Power and ethernet cable plugged into the back of an Apple Mac Mini
Josh Hendrickson / How-To Geek
An Ethernet crossover cable swaps the transmit and receive pins between its plugs to allow for direct connections between host devices. Modern devices don't need this anymore, but older network devices might.

You probably don’t think much about compatibility when you plug in your Ethernet cables, but sometimes when you directly connect two devices with an Ethernet cable, they won’t talk to each other! This is where you need a “crossover” cable.

What Is an Ethernet Crossover Cable?

In a crossover cable, as opposed to a “straight through” cable, the transmit (TX) pin on one end of the cable has been connected to the receive (RX) pin. In other words, the signal traveling from one pin to another crosses over from the transmission and reception pins and vice versa.

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Why? Because this allows two devices connected by Ethernet to talk directly to each other without needing a network switch, hub, or router between them. If you connect a straight-through cable to two host devices (such as two PCs) then both devices will try to transmit data packets on the same wire, and both will be listening on the same wire, so no actual data will make it through either way.

When You Should Use a Crossover Cable

Geeks of a certain age will remember just how prized and useful crossover cables were before home Wi-Fi or network hubs that mere mortals could afford became commonplace. Crossover cables were great for sharing a dial-up internet connection between two PCs, for multiplayer gaming between two players, or for transferring files between computers much more quickly than using CDs, floppies, or even external hard drives.

NETGEAR 8-Port Gigabit Ethernet Unmanaged Switch (GS308)

A cheap, fast, and reliable way to turn on Ethernet cable from your router into seven.

You can still do that today, but with high-speed Wi-Fi, routers with integrated Ethernet ports, Powerline Ethernet, and incredibly cheap Ethernet switches, it doesn’t seem worth the hassle.

However, there are still plenty of modern uses for crossover cables:

  • Connecting two computers for private, high-speed file transfer or file sharing.
  • Connecting directly to a NAS without any other network devices in between, mainly for speed but perhaps also for privacy.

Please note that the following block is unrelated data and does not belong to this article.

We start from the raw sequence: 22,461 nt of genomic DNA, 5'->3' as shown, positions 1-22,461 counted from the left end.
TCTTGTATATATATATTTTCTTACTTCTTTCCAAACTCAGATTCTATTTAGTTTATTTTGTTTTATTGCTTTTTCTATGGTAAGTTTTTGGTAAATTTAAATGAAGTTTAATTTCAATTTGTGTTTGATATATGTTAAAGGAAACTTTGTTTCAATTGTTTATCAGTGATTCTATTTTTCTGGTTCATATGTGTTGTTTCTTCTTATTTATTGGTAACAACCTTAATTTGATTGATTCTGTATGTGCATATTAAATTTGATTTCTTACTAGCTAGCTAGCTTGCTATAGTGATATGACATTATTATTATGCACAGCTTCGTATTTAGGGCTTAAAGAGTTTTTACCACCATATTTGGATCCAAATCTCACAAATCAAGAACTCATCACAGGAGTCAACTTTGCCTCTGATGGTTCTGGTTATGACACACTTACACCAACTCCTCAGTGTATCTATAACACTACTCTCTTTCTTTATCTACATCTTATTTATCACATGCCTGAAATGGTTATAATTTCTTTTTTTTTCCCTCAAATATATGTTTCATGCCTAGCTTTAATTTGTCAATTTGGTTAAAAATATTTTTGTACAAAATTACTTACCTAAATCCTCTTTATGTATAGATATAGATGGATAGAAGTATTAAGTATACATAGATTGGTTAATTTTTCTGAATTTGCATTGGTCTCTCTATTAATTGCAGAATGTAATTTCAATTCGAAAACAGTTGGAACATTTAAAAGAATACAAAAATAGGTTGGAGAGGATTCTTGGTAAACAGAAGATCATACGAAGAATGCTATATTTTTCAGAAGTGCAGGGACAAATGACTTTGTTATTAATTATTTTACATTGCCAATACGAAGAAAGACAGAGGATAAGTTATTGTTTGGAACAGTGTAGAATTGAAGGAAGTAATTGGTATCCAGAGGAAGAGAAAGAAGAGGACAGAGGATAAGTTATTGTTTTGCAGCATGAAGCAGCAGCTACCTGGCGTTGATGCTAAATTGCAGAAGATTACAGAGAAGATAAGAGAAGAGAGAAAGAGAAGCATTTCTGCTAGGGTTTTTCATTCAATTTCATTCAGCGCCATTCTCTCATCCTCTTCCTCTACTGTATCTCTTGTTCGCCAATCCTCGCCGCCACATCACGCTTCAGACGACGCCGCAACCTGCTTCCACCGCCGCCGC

• Connecting network switches to each other.
  • Network troubleshooting, by connecting two devices without anything else in between, you can eliminate any other possible hardware devices causing network problems.
  • Directly connecting a printer with an Ethernet interface to a PC.

This isn’t an exhaustive list, just a few examples to show you where these cables are helpful.

How to Make a Crossover Cable

You can simply buy a pre-made crossover cable if you need one, but if you want to make one of the exact length you need, the classic way of making a crossover cable is to use a crimping tool. This tool lets you arrange the wires from an Ethernet cable as you wish and then crimps and seals them into an Ethernet plug.

Klein Tools VDV226-110 Pass-Thru Wire Crimper

A versatile crimping, stripping, and cutting tool that supports standard and pass-thru RJ4 plugs.

That being said, these days, it’s far easier to buy a pair of crossover adapters. These little gadgets go onto the ends of an existing straight-through cable and convert them to crossover. Easy-peasy, with no wire stripping or swearing required.

Cable Matters 2-Pack Crossover Adapter

They turn your standard Ethernet cable into a crossover cable for ten bucks.

You Probably Don’t Need a Crossover Cable Anymore

Here’s the real kicker: you probably don’t need a crossover cable for direct connections. At least, you don’t if your network gear is fairly recent. That’s thanks to a feature known as “auto-MDIX” (Automatic Medium-Dependent Interface Crossover) and it allows any device to detect what sort of cable is plugged into it.

The computer, router, or whatever Ethernet device you’ve plugged into will figure out that you’ve plugged in a straight or crossover cable and then reconfigure the roles of the pins in its Ethernet port to allow for regular network communication.

If you have older network gear, there’s absolutely still a need for crossover cables, but before you spend any money, try a direct connection with the Ethernet cables you already have to see if they work. The worst that can happen is that no data gets through; you can’t damage anything this way.

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Profile Photo for Sydney Butler Sydney Butler
Sydney Butler has over 20 years of experience as a freelance PC technician and system builder. He's worked for more than a decade in user education and spends his time explaining technology to professional, educational, and mainstream audiences. His interests include VR, PC, Mac, gaming, 3D printing, consumer electronics, the web, and privacy. He holds a Master of Arts degree in Research Psychology with a focus on Cyberpsychology in particular.
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